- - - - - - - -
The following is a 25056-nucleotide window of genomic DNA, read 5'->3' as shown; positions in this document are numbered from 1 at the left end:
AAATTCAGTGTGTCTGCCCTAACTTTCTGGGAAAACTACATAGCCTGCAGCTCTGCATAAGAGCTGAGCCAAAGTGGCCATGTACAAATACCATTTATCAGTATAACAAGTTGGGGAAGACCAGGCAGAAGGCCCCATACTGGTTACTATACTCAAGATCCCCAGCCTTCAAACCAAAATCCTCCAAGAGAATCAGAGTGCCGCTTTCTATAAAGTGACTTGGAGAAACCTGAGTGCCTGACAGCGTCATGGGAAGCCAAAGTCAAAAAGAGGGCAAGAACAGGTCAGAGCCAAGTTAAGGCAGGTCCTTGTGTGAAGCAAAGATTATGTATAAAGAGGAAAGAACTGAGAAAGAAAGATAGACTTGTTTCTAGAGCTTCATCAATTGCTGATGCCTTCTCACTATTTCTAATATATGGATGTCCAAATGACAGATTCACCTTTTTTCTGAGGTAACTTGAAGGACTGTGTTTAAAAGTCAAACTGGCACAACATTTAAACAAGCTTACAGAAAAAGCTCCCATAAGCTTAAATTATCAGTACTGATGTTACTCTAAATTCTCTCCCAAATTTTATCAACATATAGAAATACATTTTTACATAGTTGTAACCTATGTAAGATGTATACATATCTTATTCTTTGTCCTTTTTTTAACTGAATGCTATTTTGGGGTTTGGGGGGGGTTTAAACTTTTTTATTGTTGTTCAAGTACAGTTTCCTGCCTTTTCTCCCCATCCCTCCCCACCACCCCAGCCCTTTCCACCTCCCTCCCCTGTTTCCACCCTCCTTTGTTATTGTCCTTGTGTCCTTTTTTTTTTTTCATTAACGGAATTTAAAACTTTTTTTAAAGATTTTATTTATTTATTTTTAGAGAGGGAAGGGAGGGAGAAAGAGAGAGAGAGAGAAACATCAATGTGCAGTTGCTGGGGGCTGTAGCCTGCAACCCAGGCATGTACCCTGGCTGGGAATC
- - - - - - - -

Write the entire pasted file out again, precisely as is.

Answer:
The following is a 25056-nucleotide window of genomic DNA, read 5'->3' as shown; positions in this document are numbered from 1 at the left end:
AAATTCAGTGTGTCTGCCCTAACTTTCTGGGAAAACTACATAGCCTGCAGCTCTGCATAAGAGCTGAGCCAAAGTGGCCATGTACAAATACCATTTATCAGTATAACAAGTTGGGGAAGACCAGGCAGAAGGCCCCATACTGGTTACTATACTCAAGATCCCCAGCCTTCAAACCAAAATCCTCCAAGAGAATCAGAGTGCCGCTTTCTATAAAGTGACTTGGAGAAACCTGAGTGCCTGACAGCGTCATGGGAAGCCAAAGTCAAAAAGAGGGCAAGAACAGGTCAGAGCCAAGTTAAGGCAGGTCCTTGTGTGAAGCAAAGATTATGTATAAAGAGGAAAGAACTGAGAAAGAAAGATAGACTTGTTTCTAGAGCTTCATCAATTGCTGATGCCTTCTCACTATTTCTAATATATGGATGTCCAAATGACAGATTCACCTTTTTTCTGAGGTAACTTGAAGGACTGTGTTTAAAAGTCAAACTGGCACAACATTTAAACAAGCTTACAGAAAAAGCTCCCATAAGCTTAAATTATCAGTACTGATGTTACTCTAAATTCTCTCCCAAATTTTATCAACATATAGAAATACATTTTTACATAGTTGTAACCTATGTAAGATGTATACATATCTTATTCTTTGTCCTTTTTTTAACTGAATGCTATTTTGGGGTTTGGGGGGGGTTTAAACTTTTTTATTGTTGTTCAAGTACAGTTTCCTGCCTTTTCTCCCCATCCCTCCCCACCACCCCAGCCCTTTCCACCTCCCTCCCCTGTTTCCACCCTCCTTTGTTATTGTCCTTGTGTCCTTTTTTTTTTTTCATTAACGGAATTTAAAACTTTTTTTAAAGATTTTATTTATTTATTTTTAGAGAGGGAAGGGAGGGAGAAAGAGAGAGAGAGAGAAACATCAATGTGCAGTTGCTGGGGGCTGTAGCCTGCAACCCAGGCATGTACCCTGGCTGGGAATC